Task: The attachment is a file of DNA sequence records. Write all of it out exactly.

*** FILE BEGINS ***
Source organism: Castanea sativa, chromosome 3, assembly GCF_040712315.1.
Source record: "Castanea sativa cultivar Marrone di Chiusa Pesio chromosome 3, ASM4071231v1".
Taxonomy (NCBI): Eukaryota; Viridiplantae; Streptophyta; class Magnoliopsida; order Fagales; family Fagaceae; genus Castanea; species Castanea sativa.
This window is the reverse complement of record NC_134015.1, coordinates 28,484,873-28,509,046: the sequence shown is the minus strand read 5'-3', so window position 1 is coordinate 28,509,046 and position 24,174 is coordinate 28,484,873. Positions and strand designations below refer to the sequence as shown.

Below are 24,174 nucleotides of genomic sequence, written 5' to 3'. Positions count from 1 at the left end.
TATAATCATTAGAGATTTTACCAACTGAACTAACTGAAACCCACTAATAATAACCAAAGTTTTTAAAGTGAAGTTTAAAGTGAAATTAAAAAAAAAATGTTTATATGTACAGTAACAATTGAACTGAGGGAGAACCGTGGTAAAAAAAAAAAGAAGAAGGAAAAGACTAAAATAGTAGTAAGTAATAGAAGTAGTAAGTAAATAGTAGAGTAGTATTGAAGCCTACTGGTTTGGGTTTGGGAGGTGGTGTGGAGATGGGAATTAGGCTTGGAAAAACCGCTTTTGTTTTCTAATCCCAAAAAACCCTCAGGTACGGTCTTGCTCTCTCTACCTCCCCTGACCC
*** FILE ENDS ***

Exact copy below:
Source organism: Castanea sativa, chromosome 3, assembly GCF_040712315.1.
Source record: "Castanea sativa cultivar Marrone di Chiusa Pesio chromosome 3, ASM4071231v1".
Taxonomy (NCBI): Eukaryota; Viridiplantae; Streptophyta; class Magnoliopsida; order Fagales; family Fagaceae; genus Castanea; species Castanea sativa.
This window is the reverse complement of record NC_134015.1, coordinates 28,484,873-28,509,046: the sequence shown is the minus strand read 5'-3', so window position 1 is coordinate 28,509,046 and position 24,174 is coordinate 28,484,873. Positions and strand designations below refer to the sequence as shown.

Below are 24,174 nucleotides of genomic sequence, written 5' to 3'. Positions count from 1 at the left end.
TATAATCATTAGAGATTTTACCAACTGAACTAACTGAAACCCACTAATAATAACCAAAGTTTTTAAAGTGAAGTTTAAAGTGAAATTAAAAAAAAAATGTTTATATGTACAGTAACAATTGAACTGAGGGAGAACCGTGGTAAAAAAAAAAAGAAGAAGGAAAAGACTAAAATAGTAGTAAGTAATAGAAGTAGTAAGTAAATAGTAGAGTAGTATTGAAGCCTACTGGTTTGGGTTTGGGAGGTGGTGTGGAGATGGGAATTAGGCTTGGAAAAACCGCTTTTGTTTTCTAATCCCAAAAAACCCTCAGGTACGGTCTTGCTCTCTCTACCTCCCCTGACCC